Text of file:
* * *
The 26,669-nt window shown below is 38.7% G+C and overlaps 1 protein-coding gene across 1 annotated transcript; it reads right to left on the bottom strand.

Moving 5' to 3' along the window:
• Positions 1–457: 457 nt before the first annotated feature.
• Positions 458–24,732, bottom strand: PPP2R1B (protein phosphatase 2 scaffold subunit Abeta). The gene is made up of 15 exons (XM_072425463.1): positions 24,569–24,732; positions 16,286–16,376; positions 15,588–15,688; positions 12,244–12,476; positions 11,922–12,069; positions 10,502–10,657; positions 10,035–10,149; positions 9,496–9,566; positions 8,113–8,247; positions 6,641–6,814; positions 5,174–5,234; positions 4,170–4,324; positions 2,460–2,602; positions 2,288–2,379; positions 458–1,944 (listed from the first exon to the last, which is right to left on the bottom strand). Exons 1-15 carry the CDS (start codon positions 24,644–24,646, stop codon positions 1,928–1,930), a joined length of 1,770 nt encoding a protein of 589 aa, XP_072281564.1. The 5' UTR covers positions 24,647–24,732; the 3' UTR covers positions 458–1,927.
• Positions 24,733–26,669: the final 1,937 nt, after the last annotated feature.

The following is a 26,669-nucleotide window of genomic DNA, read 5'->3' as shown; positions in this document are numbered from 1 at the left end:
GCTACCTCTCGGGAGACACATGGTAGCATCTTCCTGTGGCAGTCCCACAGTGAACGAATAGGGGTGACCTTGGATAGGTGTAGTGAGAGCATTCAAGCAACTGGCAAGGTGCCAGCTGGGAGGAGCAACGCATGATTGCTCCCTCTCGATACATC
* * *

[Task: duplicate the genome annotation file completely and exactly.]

The 26,669-nt window shown below is 38.7% G+C and overlaps 1 protein-coding gene across 1 annotated transcript; it reads right to left on the bottom strand.

Moving 5' to 3' along the window:
• Positions 1–457: 457 nt before the first annotated feature.
• Positions 458–24,732, bottom strand: PPP2R1B (protein phosphatase 2 scaffold subunit Abeta). The gene is made up of 15 exons (XM_072425463.1): positions 24,569–24,732; positions 16,286–16,376; positions 15,588–15,688; positions 12,244–12,476; positions 11,922–12,069; positions 10,502–10,657; positions 10,035–10,149; positions 9,496–9,566; positions 8,113–8,247; positions 6,641–6,814; positions 5,174–5,234; positions 4,170–4,324; positions 2,460–2,602; positions 2,288–2,379; positions 458–1,944 (listed from the first exon to the last, which is right to left on the bottom strand). Exons 1-15 carry the CDS (start codon positions 24,644–24,646, stop codon positions 1,928–1,930), a joined length of 1,770 nt encoding a protein of 589 aa, XP_072281564.1. The 5' UTR covers positions 24,647–24,732; the 3' UTR covers positions 458–1,927.
• Positions 24,733–26,669: the final 1,937 nt, after the last annotated feature.

The following is a 26,669-nucleotide window of genomic DNA, read 5'->3' as shown; positions in this document are numbered from 1 at the left end:
GCTACCTCTCGGGAGACACATGGTAGCATCTTCCTGTGGCAGTCCCACAGTGAACGAATAGGGGTGACCTTGGATAGGTGTAGTGAGAGCATTCAAGCAACTGGCAAGGTGCCAGCTGGGAGGAGCAACGCATGATTGCTCCCTCTCGATACATC